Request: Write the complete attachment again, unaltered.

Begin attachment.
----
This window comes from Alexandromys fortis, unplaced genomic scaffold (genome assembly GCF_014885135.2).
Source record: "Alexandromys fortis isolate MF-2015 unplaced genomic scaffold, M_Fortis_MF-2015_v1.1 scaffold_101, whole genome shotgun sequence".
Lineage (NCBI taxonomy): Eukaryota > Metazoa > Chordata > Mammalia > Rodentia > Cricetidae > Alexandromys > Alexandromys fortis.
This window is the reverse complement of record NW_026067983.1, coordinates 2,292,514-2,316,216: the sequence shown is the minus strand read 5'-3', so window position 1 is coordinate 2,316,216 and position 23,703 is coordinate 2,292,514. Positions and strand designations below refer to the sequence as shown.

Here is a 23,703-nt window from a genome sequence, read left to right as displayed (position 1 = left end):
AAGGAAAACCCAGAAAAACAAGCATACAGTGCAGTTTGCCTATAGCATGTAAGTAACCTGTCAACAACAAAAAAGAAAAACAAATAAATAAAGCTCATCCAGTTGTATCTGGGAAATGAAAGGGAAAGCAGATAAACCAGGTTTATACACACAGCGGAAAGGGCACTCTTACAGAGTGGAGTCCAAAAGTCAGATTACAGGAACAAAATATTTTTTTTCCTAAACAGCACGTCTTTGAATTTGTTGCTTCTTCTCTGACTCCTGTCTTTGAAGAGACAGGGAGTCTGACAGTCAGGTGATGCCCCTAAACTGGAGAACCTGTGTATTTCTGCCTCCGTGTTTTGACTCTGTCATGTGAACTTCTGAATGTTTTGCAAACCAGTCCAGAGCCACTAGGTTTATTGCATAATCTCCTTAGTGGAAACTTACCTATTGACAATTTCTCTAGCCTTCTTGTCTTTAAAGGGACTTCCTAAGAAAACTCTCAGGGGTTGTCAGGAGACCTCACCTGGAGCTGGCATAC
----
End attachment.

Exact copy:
This window comes from Alexandromys fortis, unplaced genomic scaffold (genome assembly GCF_014885135.2).
Source record: "Alexandromys fortis isolate MF-2015 unplaced genomic scaffold, M_Fortis_MF-2015_v1.1 scaffold_101, whole genome shotgun sequence".
Lineage (NCBI taxonomy): Eukaryota > Metazoa > Chordata > Mammalia > Rodentia > Cricetidae > Alexandromys > Alexandromys fortis.
This window is the reverse complement of record NW_026067983.1, coordinates 2,292,514-2,316,216: the sequence shown is the minus strand read 5'-3', so window position 1 is coordinate 2,316,216 and position 23,703 is coordinate 2,292,514. Positions and strand designations below refer to the sequence as shown.

Here is a 23,703-nt window from a genome sequence, read left to right as displayed (position 1 = left end):
AAGGAAAACCCAGAAAAACAAGCATACAGTGCAGTTTGCCTATAGCATGTAAGTAACCTGTCAACAACAAAAAAGAAAAACAAATAAATAAAGCTCATCCAGTTGTATCTGGGAAATGAAAGGGAAAGCAGATAAACCAGGTTTATACACACAGCGGAAAGGGCACTCTTACAGAGTGGAGTCCAAAAGTCAGATTACAGGAACAAAATATTTTTTTTCCTAAACAGCACGTCTTTGAATTTGTTGCTTCTTCTCTGACTCCTGTCTTTGAAGAGACAGGGAGTCTGACAGTCAGGTGATGCCCCTAAACTGGAGAACCTGTGTATTTCTGCCTCCGTGTTTTGACTCTGTCATGTGAACTTCTGAATGTTTTGCAAACCAGTCCAGAGCCACTAGGTTTATTGCATAATCTCCTTAGTGGAAACTTACCTATTGACAATTTCTCTAGCCTTCTTGTCTTTAAAGGGACTTCCTAAGAAAACTCTCAGGGGTTGTCAGGAGACCTCACCTGGAGCTGGCATAC